The original text was written in Sanskrit about 200 B.C. Now you can read the tales in English. The stories have been grouped into five distinct themes.
http://panchatantra.org/panchatantra-stories.html

Folklife Resources for Educators
From the American Folklife Center an array materials related to documentation and field research.  
http://www.loc.gov/folklife/teachers/index.html

Break out those mailing labels! It’s not too early to start thinking about your summer storytelling programs. Here are three websites that offer contact information on libraries in the USA and beyond. Ready, set, go!

LIBWEB 
http://www.lib-web.org/

Public Libraries.com
http://www.publiclibraries.com/

Public Libraries of Europe  
http://www.lib-web.org/europe/

What Valentine’s Day would be complete without some love stories to share? From the cities of love and lights, offerings from the SurLaLune website by Giambattista Basile and Charles Perrault.
http://www.surlalunefairytales.com/pentamerone/
http://www.surlalunefairytales.com/authors/perrault.html

Greek Mythology - Seven beautiful, yet tragic love stories.
http://thanasis.com/love.htm

Need a little trivia to sweeten up your Valentine’s Day storytelling venues?

The History of Valentine’s Day
From the History Channel, enough inside information on romance to make you swoon.
http://www.history.com/topics/valentines-day/history-of-valentines-day

Esther Howland – Mother of the American Valentine
“The story of one visionary, whose talent, imagination, dedication, and perseverance created a fascinating industry….”
http://telebody.com/valentines/howland.htm 

ADDITIONAL RESOURCES

S
tor e Telling Columns 2002 – 2004
All 16 blog bogs, with a brief synopsis for reach one in an easy to access post at the link below.
http://www.karenchace.blogspot.com/2014/10/stor-e-telling-resources-2002-2004.html

2005

January February
 
Fables from Aesop and Robert Lewis Stevenson, spooky stories in time for Halloween, resources sponsored by the California Council for the Humanities, myths and legends from the British Isles and more.

March April
 -  Sites on Buddhist Studies, Cambodian folktales, lesson plans, public domain music from a variety of cultures, myths, legends and more.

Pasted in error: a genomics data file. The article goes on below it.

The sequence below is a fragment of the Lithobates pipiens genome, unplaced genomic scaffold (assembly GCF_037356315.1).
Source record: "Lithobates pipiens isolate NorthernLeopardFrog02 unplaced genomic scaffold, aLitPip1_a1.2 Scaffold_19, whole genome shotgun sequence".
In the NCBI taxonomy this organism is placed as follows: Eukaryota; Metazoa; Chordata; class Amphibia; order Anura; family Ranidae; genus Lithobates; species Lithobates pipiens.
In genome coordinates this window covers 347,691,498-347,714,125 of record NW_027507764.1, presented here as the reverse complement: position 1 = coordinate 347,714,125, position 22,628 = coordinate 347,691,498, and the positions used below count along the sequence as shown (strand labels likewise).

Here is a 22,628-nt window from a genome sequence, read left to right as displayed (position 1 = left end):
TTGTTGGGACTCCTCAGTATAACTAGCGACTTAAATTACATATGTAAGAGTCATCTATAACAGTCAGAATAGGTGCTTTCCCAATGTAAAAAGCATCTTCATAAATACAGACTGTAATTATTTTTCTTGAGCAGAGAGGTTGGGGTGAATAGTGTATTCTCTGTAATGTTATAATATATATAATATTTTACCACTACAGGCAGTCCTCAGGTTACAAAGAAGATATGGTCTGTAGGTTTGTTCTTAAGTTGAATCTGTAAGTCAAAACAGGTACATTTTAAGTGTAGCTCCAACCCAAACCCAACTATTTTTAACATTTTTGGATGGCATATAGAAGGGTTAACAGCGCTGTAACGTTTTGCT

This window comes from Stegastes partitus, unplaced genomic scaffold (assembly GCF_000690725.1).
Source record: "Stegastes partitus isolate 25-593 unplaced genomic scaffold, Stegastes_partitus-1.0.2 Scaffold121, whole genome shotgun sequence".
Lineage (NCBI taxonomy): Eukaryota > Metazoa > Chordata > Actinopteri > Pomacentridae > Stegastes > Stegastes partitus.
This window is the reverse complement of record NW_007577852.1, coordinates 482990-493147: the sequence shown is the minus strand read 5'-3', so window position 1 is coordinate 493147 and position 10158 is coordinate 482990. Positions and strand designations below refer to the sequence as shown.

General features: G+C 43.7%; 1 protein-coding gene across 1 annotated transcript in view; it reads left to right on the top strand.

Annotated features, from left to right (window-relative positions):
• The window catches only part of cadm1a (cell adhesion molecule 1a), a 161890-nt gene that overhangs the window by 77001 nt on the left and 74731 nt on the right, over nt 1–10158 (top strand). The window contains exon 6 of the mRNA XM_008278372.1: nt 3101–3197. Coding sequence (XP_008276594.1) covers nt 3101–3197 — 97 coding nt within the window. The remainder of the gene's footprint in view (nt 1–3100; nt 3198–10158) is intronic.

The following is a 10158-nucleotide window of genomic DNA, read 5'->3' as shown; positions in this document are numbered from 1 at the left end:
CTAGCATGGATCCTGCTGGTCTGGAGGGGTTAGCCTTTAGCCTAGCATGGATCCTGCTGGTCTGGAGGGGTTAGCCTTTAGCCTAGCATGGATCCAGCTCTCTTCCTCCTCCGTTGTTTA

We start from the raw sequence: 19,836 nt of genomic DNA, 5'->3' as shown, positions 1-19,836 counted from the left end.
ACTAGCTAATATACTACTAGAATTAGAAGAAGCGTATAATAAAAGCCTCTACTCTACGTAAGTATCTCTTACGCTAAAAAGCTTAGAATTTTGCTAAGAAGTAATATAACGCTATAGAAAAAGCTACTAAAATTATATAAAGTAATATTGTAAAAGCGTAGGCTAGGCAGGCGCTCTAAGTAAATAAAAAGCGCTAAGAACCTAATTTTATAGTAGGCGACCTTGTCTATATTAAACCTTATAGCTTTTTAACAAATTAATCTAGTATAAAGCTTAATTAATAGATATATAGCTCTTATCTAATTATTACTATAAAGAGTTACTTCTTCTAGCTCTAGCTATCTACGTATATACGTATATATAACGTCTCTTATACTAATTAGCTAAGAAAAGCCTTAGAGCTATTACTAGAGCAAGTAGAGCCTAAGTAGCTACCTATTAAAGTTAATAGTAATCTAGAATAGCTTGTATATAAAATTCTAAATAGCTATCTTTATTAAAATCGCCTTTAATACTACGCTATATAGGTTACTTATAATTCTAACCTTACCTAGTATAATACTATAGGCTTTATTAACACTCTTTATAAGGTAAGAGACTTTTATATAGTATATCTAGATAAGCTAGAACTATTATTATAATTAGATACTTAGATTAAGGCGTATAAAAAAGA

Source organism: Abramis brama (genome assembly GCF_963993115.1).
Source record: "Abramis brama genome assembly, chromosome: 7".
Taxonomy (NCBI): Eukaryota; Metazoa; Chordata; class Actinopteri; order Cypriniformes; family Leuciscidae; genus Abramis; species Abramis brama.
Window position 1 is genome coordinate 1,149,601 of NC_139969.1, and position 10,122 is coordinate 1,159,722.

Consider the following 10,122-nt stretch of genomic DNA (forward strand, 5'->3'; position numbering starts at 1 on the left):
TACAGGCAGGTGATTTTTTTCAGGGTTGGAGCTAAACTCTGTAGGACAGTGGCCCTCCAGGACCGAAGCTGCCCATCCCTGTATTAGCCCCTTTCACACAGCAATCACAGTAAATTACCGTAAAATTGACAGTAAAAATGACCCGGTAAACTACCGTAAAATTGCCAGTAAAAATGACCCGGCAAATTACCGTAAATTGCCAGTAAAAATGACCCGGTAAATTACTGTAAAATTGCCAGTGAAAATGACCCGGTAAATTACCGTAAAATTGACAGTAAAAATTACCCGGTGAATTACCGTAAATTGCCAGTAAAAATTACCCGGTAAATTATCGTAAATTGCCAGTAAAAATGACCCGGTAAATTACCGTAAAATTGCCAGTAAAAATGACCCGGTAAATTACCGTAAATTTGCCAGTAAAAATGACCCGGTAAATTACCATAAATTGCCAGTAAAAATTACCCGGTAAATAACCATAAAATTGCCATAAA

http://karenchace.blogspot.com/2014/10/following-breadcrumbs-stor-e-telling.html

May June - There are resources for song lyrics, lessons plans connected to our historical parks in the USA, Hodja, Birbel and Jakata stories, over 544 dragon tales and more.
http://www.karenchace.blogspot.com/2014/11/following-breadcrumbs-xviii-stor-e.html

July August - Ballad and folk songs resources from England, Ireland, Scotland, Wales and America. Also, resources on Hans Christian Anderson, sea songs and shanties, and a list of contact information for state and regional art councils and agencies.
http://karenchace.blogspot.com/2014/11/following-breadcrumbs-xix-stor-e.html

September October - Links to Victorian Ghost Stories, folklore and legends from around the world, children’s activities to complement your storytelling programs, and Hodja tales. For the classroom, Beyond the Fire offers real-life stories of 15 teenagers, now living in the U.S., who have survived war in seven war zones, along with lesson plans and timelines.http://karenchace.blogspot.com/2014/11/following-breadcrumbs-xx-stor-e-telling.html

November December
- Christmas stories and other Yuletide offerings, stories to celebrate Kwanzaa, Hasidic tales and more.
http://karenchace.blogspot.com/2014/12/following-breadcrumbs-xxi-stor-e.html


2007 - 2012
Stor e Telling Columns 2007-2012
All 31 blog posts, along with a brief synopsis for each one, in an easy to access post at the link below
.